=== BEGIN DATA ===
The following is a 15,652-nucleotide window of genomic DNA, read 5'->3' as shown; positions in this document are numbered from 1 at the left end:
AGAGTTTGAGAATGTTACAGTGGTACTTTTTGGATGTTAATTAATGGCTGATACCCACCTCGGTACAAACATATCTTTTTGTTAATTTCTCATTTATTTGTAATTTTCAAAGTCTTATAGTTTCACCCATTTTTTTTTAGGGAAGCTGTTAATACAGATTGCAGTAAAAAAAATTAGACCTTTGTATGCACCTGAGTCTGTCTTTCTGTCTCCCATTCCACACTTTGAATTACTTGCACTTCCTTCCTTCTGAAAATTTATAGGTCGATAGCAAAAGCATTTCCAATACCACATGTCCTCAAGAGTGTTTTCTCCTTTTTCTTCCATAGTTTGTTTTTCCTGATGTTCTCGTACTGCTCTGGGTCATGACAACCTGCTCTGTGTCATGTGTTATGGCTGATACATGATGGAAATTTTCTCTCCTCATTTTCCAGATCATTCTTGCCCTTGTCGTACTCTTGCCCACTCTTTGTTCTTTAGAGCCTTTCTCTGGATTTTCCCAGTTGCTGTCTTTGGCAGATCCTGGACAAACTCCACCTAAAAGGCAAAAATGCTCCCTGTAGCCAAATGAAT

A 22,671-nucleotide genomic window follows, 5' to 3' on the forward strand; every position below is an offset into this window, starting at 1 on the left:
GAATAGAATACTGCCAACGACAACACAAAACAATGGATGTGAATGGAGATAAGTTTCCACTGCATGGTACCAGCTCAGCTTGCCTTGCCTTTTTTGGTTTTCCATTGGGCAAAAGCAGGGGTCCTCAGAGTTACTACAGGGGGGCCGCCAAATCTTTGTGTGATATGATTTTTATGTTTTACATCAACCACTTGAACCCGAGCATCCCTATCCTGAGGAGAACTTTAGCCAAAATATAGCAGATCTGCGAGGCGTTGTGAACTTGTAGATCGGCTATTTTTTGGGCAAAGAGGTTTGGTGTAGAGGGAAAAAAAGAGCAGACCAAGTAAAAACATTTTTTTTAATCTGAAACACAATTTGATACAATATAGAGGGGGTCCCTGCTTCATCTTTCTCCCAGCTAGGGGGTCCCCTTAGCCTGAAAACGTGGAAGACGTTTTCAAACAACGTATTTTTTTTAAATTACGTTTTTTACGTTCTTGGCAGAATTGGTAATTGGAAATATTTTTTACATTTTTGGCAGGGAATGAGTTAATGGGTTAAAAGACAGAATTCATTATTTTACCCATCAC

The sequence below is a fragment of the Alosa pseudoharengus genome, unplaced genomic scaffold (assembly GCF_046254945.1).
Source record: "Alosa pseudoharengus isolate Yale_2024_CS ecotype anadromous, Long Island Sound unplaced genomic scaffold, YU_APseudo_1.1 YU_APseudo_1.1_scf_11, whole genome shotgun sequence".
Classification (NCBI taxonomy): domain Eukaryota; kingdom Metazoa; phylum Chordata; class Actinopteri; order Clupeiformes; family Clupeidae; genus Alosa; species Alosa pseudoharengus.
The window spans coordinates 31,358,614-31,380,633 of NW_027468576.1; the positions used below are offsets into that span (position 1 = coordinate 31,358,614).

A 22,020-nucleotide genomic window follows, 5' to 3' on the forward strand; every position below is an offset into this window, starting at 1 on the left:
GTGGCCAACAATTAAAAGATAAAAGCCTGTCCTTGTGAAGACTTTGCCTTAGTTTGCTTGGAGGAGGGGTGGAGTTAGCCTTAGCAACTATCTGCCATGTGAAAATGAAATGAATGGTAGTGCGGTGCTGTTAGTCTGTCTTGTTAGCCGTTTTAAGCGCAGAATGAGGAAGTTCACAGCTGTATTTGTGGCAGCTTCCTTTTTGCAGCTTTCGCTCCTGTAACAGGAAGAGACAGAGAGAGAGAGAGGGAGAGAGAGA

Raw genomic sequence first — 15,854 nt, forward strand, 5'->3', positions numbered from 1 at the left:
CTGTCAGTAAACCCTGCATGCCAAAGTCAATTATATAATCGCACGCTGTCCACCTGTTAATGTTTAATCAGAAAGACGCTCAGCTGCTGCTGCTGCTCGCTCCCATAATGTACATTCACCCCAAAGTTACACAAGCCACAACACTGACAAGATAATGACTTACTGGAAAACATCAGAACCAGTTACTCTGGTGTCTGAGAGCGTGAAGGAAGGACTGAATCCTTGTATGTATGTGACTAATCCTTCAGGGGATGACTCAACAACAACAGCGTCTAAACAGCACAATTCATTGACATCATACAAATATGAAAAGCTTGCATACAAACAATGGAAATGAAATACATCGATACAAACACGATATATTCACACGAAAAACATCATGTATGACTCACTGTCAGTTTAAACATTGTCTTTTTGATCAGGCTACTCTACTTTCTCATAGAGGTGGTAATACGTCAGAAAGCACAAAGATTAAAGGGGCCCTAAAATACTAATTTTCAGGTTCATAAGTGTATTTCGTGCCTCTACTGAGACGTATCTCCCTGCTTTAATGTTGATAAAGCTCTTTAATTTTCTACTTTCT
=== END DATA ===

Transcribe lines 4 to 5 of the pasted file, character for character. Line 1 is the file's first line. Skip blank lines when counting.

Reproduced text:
GAATAGAATACTGCCAACGACAACACAAAACAATGGATGTGAATGGAGATAAGTTTCCACTGCATGGTACCAGCTCAGCTTGCCTTGCCTTTTTTGGTTTTCCATTGGGCAAAAGCAGGGGTCCTCAGAGTTACTACAGGGGGGCCGCCAAATCTTTGTGTGATATGATTTTTATGTTTTACATCAACCACTTGAACCCGAGCATCCCTATCCTGAGGAGAACTTTAGCCAAAATATAGCAGATCTGCGAGGCGTTGTGAACTTGTAGATCGGCTATTTTTTGGGCAAAGAGGTTTGGTGTAGAGGGAAAAAAAGAGCAGACCAAGTAAAAACATTTTTTTTAATCTGAAACACAATTTGATACAATATAGAGGGGGTCCCTGCTTCATCTTTCTCCCAGCTAGGGGGTCCCCTTAGCCTGAAAACGTGGAAGACGTTTTCAAACAACGTATTTTTTTTAAATTACGTTTTTTACGTTCTTGGCAGAATTGGTAATTGGAAATATTTTTTACATTTTTGGCAGGGAATGAGTTAATGGGTTAAAAGACAGAATTCATTATTTTACCCATCAC

The sequence below is a fragment of the Alosa pseudoharengus genome, unplaced genomic scaffold (assembly GCF_046254945.1).